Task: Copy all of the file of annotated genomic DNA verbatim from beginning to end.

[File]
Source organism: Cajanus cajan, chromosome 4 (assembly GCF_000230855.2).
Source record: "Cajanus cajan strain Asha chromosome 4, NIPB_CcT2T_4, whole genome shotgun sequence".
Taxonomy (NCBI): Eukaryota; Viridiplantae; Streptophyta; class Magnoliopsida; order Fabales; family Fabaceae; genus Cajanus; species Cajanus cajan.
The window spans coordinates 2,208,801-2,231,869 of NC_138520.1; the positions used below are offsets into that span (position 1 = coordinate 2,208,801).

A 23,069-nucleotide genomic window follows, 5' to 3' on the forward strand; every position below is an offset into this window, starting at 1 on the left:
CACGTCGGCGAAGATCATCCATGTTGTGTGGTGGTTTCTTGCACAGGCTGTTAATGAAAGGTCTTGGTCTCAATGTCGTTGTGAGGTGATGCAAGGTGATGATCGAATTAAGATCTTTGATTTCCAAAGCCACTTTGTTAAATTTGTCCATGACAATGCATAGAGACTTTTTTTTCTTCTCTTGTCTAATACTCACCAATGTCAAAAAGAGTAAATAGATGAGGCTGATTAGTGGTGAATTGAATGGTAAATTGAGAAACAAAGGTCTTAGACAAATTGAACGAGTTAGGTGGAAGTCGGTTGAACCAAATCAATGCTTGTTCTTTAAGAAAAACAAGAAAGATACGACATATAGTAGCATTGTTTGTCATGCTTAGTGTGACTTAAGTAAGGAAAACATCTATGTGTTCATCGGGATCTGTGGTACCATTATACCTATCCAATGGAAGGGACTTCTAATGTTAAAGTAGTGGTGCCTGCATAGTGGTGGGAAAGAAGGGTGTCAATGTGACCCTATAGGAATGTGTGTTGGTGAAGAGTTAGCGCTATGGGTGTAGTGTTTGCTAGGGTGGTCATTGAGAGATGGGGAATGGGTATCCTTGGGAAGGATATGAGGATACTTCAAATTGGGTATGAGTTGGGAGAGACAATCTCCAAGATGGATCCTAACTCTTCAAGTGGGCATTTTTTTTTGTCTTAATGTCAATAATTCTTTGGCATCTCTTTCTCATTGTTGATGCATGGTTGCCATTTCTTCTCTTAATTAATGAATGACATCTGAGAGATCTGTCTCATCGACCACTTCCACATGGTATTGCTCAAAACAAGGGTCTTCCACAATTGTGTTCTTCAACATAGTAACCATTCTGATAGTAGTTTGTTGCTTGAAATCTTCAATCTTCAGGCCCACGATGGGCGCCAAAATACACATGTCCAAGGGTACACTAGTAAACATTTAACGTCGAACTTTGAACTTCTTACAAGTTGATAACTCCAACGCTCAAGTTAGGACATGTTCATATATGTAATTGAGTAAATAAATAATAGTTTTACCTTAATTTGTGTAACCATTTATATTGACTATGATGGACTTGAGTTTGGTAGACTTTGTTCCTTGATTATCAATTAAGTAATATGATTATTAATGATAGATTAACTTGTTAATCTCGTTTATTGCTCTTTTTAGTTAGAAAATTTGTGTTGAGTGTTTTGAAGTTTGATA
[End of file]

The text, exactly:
Source organism: Cajanus cajan, chromosome 4 (assembly GCF_000230855.2).
Source record: "Cajanus cajan strain Asha chromosome 4, NIPB_CcT2T_4, whole genome shotgun sequence".
Taxonomy (NCBI): Eukaryota; Viridiplantae; Streptophyta; class Magnoliopsida; order Fabales; family Fabaceae; genus Cajanus; species Cajanus cajan.
The window spans coordinates 2,208,801-2,231,869 of NC_138520.1; the positions used below are offsets into that span (position 1 = coordinate 2,208,801).

A 23,069-nucleotide genomic window follows, 5' to 3' on the forward strand; every position below is an offset into this window, starting at 1 on the left:
CACGTCGGCGAAGATCATCCATGTTGTGTGGTGGTTTCTTGCACAGGCTGTTAATGAAAGGTCTTGGTCTCAATGTCGTTGTGAGGTGATGCAAGGTGATGATCGAATTAAGATCTTTGATTTCCAAAGCCACTTTGTTAAATTTGTCCATGACAATGCATAGAGACTTTTTTTTCTTCTCTTGTCTAATACTCACCAATGTCAAAAAGAGTAAATAGATGAGGCTGATTAGTGGTGAATTGAATGGTAAATTGAGAAACAAAGGTCTTAGACAAATTGAACGAGTTAGGTGGAAGTCGGTTGAACCAAATCAATGCTTGTTCTTTAAGAAAAACAAGAAAGATACGACATATAGTAGCATTGTTTGTCATGCTTAGTGTGACTTAAGTAAGGAAAACATCTATGTGTTCATCGGGATCTGTGGTACCATTATACCTATCCAATGGAAGGGACTTCTAATGTTAAAGTAGTGGTGCCTGCATAGTGGTGGGAAAGAAGGGTGTCAATGTGACCCTATAGGAATGTGTGTTGGTGAAGAGTTAGCGCTATGGGTGTAGTGTTTGCTAGGGTGGTCATTGAGAGATGGGGAATGGGTATCCTTGGGAAGGATATGAGGATACTTCAAATTGGGTATGAGTTGGGAGAGACAATCTCCAAGATGGATCCTAACTCTTCAAGTGGGCATTTTTTTTTGTCTTAATGTCAATAATTCTTTGGCATCTCTTTCTCATTGTTGATGCATGGTTGCCATTTCTTCTCTTAATTAATGAATGACATCTGAGAGATCTGTCTCATCGACCACTTCCACATGGTATTGCTCAAAACAAGGGTCTTCCACAATTGTGTTCTTCAACATAGTAACCATTCTGATAGTAGTTTGTTGCTTGAAATCTTCAATCTTCAGGCCCACGATGGGCGCCAAAATACACATGTCCAAGGGTACACTAGTAAACATTTAACGTCGAACTTTGAACTTCTTACAAGTTGATAACTCCAACGCTCAAGTTAGGACATGTTCATATATGTAATTGAGTAAATAAATAATAGTTTTACCTTAATTTGTGTAACCATTTATATTGACTATGATGGACTTGAGTTTGGTAGACTTTGTTCCTTGATTATCAATTAAGTAATATGATTATTAATGATAGATTAACTTGTTAATCTCGTTTATTGCTCTTTTTAGTTAGAAAATTTGTGTTGAGTGTTTTGAAGTTTGATA